I will soon be traveling, Economy class, transatlantic on a British Airways 747. I was hoping to use my over-the-ear headphones with their armrest entertainment system rather than the earbuds they provide.

Does anyone know if this is possible?

My concern is that their armrests have nonstandard sockets that regular headphone plugs will not work with.

  • Not sure about BA but I was able to use it on a Virgin America flight.
    – Karlson
    Commented Mar 21, 2013 at 17:38

5 Answers 5


British Airways uses a standard 3.5mm port in all classes; you should be fine to bring your own headphones. [edit] However, I always include in my travel electronics kit an airline headphone adapter, which allows you to use your headphones' single 3.5mm stereo jack with the double 3.5mm mono ports found on some equipment, including older BA aircraft.

2-prong mono to stereo airline headphone adapter

In premium cabins, you may notice a smaller second outlet, and that the provided headphones have two-prong jacks. This second port is not an audio output, but a power supply for the noise cancellation system in the provided headphones. You do not need a one-prong to two-prong adapter here, and you should not attempt to plug any third party accessories into this outlet.

In fact, I'm not aware of any major carrier which has proprietary audio jacks in this day and age. You'll find 3.5mm outlets in single stereo or split mono varieties pretty much anywhere you can get electronic in-flight audio.

  • 2
    Jet Airways used the 2-pin connector when I traveled with them on long-haul flights between Europe and India six months ago.
    – gparyani
    Commented Jun 30, 2018 at 6:29

If memory serves, many the BA 747s, and some of their other planes use the two pin "Aircaft Headphone" standard in economy and premium economy. (Not sure what the official name is for that). The left and right channels are carried by different 3.5mm mono connectors. You can buy an adapter for a trivial amount of money, which'll convert from twin 3.5mm mono into regular 3.5mm stereo, so you can use your normal headphones. I always carry one with me, as you often need it! I'm pretty sure some of their planes have regular 3.5mm stereo in economy / premium economy.

In Business on BA 747s, there are two sockets, but they're different. One is a normal 3.5mm stereo connection, the other is slightly narrower (2.5mm?) and seems to be used to feed the noise cancelling headphones they lend you. I've not had any problems with plugging my own headphones in. Not sure about first, I've never been lucky enough to fly at the pointy end...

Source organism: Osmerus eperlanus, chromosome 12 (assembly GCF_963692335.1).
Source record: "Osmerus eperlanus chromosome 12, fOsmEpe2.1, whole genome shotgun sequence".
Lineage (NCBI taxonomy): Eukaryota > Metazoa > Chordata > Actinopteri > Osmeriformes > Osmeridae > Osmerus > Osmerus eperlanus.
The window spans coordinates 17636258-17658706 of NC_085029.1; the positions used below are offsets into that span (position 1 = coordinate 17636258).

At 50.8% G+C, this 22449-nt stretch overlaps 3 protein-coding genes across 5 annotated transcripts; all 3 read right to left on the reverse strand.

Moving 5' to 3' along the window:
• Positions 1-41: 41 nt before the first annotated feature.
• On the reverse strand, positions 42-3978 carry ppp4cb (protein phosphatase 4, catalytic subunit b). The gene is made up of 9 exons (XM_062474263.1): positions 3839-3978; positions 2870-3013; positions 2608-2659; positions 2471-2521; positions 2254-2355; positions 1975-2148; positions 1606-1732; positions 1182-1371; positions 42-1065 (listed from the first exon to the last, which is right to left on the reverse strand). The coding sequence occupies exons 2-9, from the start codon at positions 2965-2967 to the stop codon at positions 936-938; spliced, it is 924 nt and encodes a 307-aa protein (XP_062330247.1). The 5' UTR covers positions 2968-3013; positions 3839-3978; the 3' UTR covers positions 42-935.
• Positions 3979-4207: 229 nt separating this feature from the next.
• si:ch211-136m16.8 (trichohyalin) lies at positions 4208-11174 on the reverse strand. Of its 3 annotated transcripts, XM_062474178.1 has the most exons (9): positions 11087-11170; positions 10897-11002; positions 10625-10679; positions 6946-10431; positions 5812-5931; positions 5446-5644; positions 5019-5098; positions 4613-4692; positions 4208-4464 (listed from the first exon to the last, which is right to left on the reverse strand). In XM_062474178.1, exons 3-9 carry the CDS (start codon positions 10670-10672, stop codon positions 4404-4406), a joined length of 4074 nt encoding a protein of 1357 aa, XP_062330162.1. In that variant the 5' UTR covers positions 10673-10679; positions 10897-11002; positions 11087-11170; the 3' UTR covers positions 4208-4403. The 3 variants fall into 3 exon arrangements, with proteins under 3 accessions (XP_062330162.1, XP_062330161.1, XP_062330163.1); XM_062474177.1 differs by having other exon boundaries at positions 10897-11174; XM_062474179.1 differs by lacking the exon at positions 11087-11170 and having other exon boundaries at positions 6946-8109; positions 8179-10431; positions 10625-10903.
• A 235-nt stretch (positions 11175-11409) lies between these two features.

• I thought the 2-prong mono was done away in the 2010 seat replacement program? Or is that only for WT on the 777s?
    – choster
    Commented Mar 21, 2013 at 18:09
  • I'm pretty sure I had to use my adapter on my last 747 flight, but I have a feeling I didn't need it last autumn on a 777. I find it's generally safest to carry an adapter whenever I fly, then you're covered even if there's an unexpected equipment change!
    – Gagravarr
    Commented Mar 21, 2013 at 20:36

(March 2024)

BA Headphone Jack in Premium Economy

I've just flown Premium Economy with British Airways and my standard 3.5mm connector which has worked on every flight I've taken in the past, didn't fit their socket on either of the flights, they seem to have a slightly different fitting. It seemed to be a 3.5mm on one pin and 2.5mm on the other, and the gap between them was slightly smaller than the standard. One is also just slightly longer.

They do provide noise cancelling headphones which are fully sanitised before the flight (they are individually wrapped).

The planes I flew in were a 3 year old 787-10 (Dreamliner) and a 27 year old 777-200 ER, so I assume this is standard on their entire long haul fleet. This was on the London > Chicago route.


While flying in early April 2013, in my economy class seat I found a standard 3.5mm jack. It was a little loose (not surprising), but it worked with my personal over-the-ear headphones. Of the eight video monitors my family sat in front of traveling to London and back, one could not play movies (extremely choppy video) but its map and audio were fine, and another did not retract all the way so small people could not see its screen because the viewing angle was too oblique. The staff was super helpful, however, restarting the monitor with the choppy video when notified (alas, in vain).


If you push the jack about 1/2 way in to the socket, there is a spot where you get sound in both ears of the headphone.

It may take a bit of fiddling to get it right.

I've travelled on a ton of long haul flights, with many different airlines and brands of earphones, and this trick has never failed for me.

  • This method is not as good as a proper adapter, as it pipes one channel into both ears. However, it's certainly beats listening to a movie with sound in one ear only!
    – Contango
    Commented Aug 8, 2017 at 23:38

You must log in to answer this question.

Not the answer you're looking for? Browse other questions tagged .